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Metro Performance Glass has reported a 16% decline in profit following flat sales in New Zealand and disruptions to its Australian expansion programme.
For its year to March, Metro's combined transtasman revenue grew 10% to $268.33 million, but earning before interest and tax declined 15% to $28 million and after tax-profit was down 16%, from $19.4 million to $16.3 million.
The result was in line with April guidance.
Metro shares rose 4.8% to 86c following the announcement, but were more than 40% down on a year ago. The 3.8c share took the full dividend to 7.4c for the year.
Metro chairman Peter Griffiths said it had been a "busy transitional year" as Metro adapted to softer New Zealand growth, implemented an extensive $20.6 million capital investment programme and did a strategic business review.
New Zealand revenue declined from $213.8 million to $212.9 million, while Australian revenue was $55 million; up from $30.5 million, the latter for only seven months post-purchase.
During the year, Metro booked two one-off costs: $2.9 million related to the departure of its chief executive and recruitment costs, and a $1 million expense over the acquisition of Australian Glass Group.
"However, the cost issues New Zealand faced in the first half have been addressed, and the capital programme that caused meaningful disruptions in Australia in the final quarter of the financial year is now complete," Mr Griffiths said.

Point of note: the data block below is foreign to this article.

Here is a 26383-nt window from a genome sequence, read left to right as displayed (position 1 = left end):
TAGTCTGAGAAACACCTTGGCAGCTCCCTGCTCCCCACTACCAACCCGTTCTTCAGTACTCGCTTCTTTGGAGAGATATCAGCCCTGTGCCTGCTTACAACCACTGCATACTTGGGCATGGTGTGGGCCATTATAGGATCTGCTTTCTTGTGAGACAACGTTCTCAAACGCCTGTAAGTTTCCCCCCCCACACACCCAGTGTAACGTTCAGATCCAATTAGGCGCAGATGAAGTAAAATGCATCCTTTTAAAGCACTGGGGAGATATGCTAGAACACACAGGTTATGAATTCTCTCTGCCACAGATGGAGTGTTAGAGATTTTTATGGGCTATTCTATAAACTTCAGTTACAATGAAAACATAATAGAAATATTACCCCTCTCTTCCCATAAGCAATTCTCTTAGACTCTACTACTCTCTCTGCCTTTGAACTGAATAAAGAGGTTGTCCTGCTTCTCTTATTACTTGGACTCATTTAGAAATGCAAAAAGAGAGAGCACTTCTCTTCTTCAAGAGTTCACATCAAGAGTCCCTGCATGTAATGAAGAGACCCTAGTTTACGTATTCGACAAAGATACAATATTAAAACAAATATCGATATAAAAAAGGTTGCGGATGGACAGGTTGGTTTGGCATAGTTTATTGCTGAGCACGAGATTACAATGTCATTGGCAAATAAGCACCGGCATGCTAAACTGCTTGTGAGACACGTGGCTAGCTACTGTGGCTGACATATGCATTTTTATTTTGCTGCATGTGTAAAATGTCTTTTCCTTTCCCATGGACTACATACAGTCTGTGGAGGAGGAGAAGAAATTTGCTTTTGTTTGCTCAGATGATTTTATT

The Australian programme was challenging because "significant shipping disruptions" extended a shutdown period.
Metro's Australian Glass Group underwent "significant changes" during the year, including the doubling of its double-glazing capacity, moving to a new glass import model and the opening of a third processing plant, in Hobart.
Metro had maintained a 55% market share in New Zealand.
Metro's investor presentation said there were strong economic and demographic fundamentals in New Zealand: migration, low interest rates, underbuilding in Auckland and the roll-out of KiwiBuild, which all continued to support strong activity.
However, on the supply side there were constraints in construction-sector capacity, rising costs and credit availability, which were dampening growth.
"After very strong sales growth over a number of years, we expect that over the next 24 months activity in our core NZ market will remain flat before softening over the medium term," Mr Griffiths said.